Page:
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Return Of Mclendon Upgrades Outlook

Thursday, September 11, 2008 11:41am
By: Accsports Staff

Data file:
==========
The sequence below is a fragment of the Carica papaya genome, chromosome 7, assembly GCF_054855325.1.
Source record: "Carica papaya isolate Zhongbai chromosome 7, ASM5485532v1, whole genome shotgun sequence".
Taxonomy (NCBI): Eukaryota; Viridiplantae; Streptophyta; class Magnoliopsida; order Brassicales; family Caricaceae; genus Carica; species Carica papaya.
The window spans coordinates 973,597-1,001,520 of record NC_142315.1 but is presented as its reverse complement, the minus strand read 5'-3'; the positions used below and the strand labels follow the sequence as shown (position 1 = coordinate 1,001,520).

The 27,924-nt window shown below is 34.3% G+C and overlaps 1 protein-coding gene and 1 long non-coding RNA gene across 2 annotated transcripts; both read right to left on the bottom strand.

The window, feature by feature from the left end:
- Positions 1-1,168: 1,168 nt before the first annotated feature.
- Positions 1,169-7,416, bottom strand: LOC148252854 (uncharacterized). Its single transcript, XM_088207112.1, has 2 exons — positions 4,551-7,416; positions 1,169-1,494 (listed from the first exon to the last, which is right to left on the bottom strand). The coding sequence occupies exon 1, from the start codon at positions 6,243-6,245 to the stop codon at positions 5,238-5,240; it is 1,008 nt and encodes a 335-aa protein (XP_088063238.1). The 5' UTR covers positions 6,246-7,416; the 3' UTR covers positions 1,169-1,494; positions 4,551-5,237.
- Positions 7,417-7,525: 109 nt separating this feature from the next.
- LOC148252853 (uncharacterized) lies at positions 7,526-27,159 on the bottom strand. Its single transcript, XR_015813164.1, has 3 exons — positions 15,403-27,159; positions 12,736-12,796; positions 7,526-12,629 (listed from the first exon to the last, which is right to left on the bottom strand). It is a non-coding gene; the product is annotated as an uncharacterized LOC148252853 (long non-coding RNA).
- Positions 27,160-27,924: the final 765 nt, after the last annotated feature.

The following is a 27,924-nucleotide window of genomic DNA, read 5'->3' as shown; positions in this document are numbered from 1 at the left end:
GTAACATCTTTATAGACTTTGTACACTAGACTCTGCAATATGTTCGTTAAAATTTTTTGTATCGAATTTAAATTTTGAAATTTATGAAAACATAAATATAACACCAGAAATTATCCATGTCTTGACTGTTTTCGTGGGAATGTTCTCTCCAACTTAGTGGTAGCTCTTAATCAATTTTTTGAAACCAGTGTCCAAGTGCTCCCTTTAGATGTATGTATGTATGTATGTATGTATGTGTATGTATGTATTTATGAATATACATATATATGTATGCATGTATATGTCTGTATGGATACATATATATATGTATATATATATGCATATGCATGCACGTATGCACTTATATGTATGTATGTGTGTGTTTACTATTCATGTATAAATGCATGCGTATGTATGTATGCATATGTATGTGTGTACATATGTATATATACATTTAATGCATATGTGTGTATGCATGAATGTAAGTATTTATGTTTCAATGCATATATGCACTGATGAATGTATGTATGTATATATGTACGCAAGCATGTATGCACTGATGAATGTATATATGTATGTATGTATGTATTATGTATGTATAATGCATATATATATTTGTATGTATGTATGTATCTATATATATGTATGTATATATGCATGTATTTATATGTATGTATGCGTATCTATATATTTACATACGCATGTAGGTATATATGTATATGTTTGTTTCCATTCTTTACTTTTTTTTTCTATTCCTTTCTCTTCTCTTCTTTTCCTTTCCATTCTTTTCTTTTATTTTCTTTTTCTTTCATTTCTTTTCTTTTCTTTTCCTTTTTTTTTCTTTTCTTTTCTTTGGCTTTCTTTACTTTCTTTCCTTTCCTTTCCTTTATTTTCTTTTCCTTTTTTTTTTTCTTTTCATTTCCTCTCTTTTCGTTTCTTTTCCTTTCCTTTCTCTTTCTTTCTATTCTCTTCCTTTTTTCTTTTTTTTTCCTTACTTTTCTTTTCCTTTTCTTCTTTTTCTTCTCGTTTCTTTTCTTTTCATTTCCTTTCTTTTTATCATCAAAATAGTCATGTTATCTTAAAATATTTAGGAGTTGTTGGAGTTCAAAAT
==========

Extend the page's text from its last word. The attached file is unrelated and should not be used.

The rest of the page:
November 3, 2003 RALEIGH — T.A. McLendon famously declared upon his arrival at N.C. State that his initials stood for “Touchdown Anytime.” This season, however, those initials just as easily could have stood for “Teasing Again.” McLendon, last year's ACC rookie of the year after rushing for 1,101 yards and 18 touchdowns, is a huge part of the Wolfpack offense who has been missing for at least half the season. He missed four games completely with hamstring and knee injuries and played hurt in four other contests. He missed his most recent game after having two arthroscopic knee surgeries in a six-day span, following the Pack's victory over Clemson. As the Wolfpack season hit its stretch run, McLendon was anxious to get back on the field. He actually looked interested in practice before the Virginia game, and his teammates could tell he was itching to play. It probably didn't hurt that the game was part of ABC's national television package, and that it came as some fans began to wonder if their potential dream season would end in the Humanitarian Bowl. “I was tired of sitting out,” McLendon said. He wasn't tired, however, at the end of he game against Virginia. He broke free on a gutsy trap call with 31 seconds remaining and rambled 38 yards for a game-winning touchdown. It capped off a night in which McLendon is believed to have become the first player in N.C. State history to have more than 100 yards rushing and receiving in the same game. He finished with 112 yards on 18 carries and 104 yards on 11 catches against the Cavaliers. Even though Virginia coach Al Groh made the ridiculous assertion that McLendon's presence didn't have much impact on the Wolfpack's running game, it was a key factor in State's most offensively complete performance of the year. Just the threat of having McLendon in the backfield opened up some deep patterns the Wolfpack has been reluctant to try at times this season. Giving senior quarterback Philip Rivers that extra time with a quick fake to McLendon allowed Rivers to throw deep passes to wide receiver Jerricho Cotchery and tight end T.J. Williams. On one three-play scoring drive, Rivers stuck the ball in McLendon's gut on all three plays but left it there only once. The other two times he threw passes to Cotchery, including one for a 33-yard touchdown. “Do you think No. 44 is important to this football team?” N.C. State coach Chuck Amato said after the game. And now, McLendon has nearly two weeks to get back to full strength before the Wolfpack's game at Florida State. Line Helped Rivers Earn Award If there was any doubt before the Pack's game against Virginia, there is none now: Rivers should be the ACC's offensive player of the year, and maybe the league's overall player of the year as well. All Rivers did against the Cavaliers, a team he has struggled to perform well against in the pass, was complete his first 17 passes. His only miss of the first half came when he threw the ball away on a swing pattern that wasn't open to kill the clock with two seconds remaining so the Wolfpack could kick a field goal. Rivers ended up throwing four touchdown passes, including a beautiful 75-yarder to Williams and a clutch three-yarder to fellow Alabama native Chance Moyer, a little-used fullback, in the third quarter. The primary competition for the award, reigning ACC player of the year Matt Schaub, had similarly good numbers, throwing four touchdown passes for a school-record 393 yards in the much-hyped showdown between the two best arms in the conference. But Schaub also was involved in two critical mistakes that handed the Wolfpack a pair of touchdowns. The first came early in the game, when the snap from center went over Schaub's head and into the end zone. Wolfpack safety Garland Heath recovered it for State's first touchdown of the day. Later, as Schaub hurriedly tried to move his team down the field with less than 20 seconds remaining in the game, he threw a pass that was easily picked off by Wolfpack nickle back Victor Stephens and returned 26 yards for a touchdown. Rivers was virtually flawless all night, thanks in no small part to the protection of his line, led by junior center Jed Paulsen, senior guard Sean Locklear, sophomore tackle John McKeon, sophomore guard Leroy Harris and — finally, after conditioning problems and the NCAA eligibility complications the Sports Journal warned you about in February — rookie tackle Derek Morris. Virginia never came close to sacking Rivers all night long, forcing him out of the pocket only two or three times. “That was as good protection as I've had since I played here,” Rivers said. “For the most part, I had plenty enough time to throw it and T.A. had enough lanes to get started, and once you get him started …” Schedule Spin Getting Very Old For weeks now, any time Amato has had the opportunity, he's whined about the fact that his team didn't get the open date it wanted the week before the Ohio State game. He made a big deal at the time about the ACC office not honoring State's request to have an open date on Sept. 5 by scheduling the Wolfpack to play its conference opener at Wake Forest that day. The Wolfpack came out flat, played one of its worst games in Amato's tenure and lost 38-24. Now Amato has taken to subtracting that loss when he publicly tries to convince everyone — and maybe even himself — that this isn't such a disappointing season after all. He did it again, in some detail, right after the win over Virginia. “Could you imagine us being 7-2 right now,” Amato said, “with one of those losses being against the defending national champion?” What Amato didn't realize until he was almost done with his little rant was that ACC assistant commissioner Mike Finn, who handles the football schedule for the conference, was standing against a wall about 15 feet away, turning beet red. Amato threw in another little “I'm just kidding” at the end, but it had the sincerity of a political apology. The coach seems to think his team would have had a better chance to beat Wake Forest — the team that may end up whacking two ACC coaches this year — late in the season. That's an assumption he might not make if he ever sees film of how the Demon Deacons picked apart Clemson on the same day the Wolfpack beat Virginia. Basketball Needs Healthy Evtimov The Wolfpack's basketball debut in the Red-White intrasquad scrimmage wasn't particularly encouraging for the fans who think Herb Sendek's team can challenge Duke, Wake Forest and North Carolina for ACC dominance this season. While junior forward Levi Watkins was surprisingly good, scoring 15 points and hitting four three-pointers, the rest of the Wolfpack looked sluggish. Sophomore forward Ilian Evtimov, coming off his reconstructive knee surgery, is obviously still hampered, either by the injury itself or the cumbersome brace he wears on his left knee. He did not take the point position he played so effectively at the end of his freshman season, and the Pack's offense suffered for it. Sendek's team often looked a little too much like the confused team it was at the beginning of last season, dribbling the ball around and waiting until near the end of the shot clock before making a move to the basket. “One thing that really stood out from an offensive standpoint,” Sendek said after the game, “is that everyone had dribble-itis.” The Wolfpack obviously is going to be a perimeter-oriented team, led by first-team All-ACC guard Julius Hodge and the outside shooting of seniors Marcus Melvin and Scooter Sherrill. The experience and proven production of that trio sets the Pack apart from most other teams in the conference, and State hopes to create lots of matchup problems for opponents with its smaller, skilled lineups. But if Sendek's team is going to get that third consecutive trip to the NCAA Tournament, Evtimov will have to get a lot more comfortable in his recovery very soon.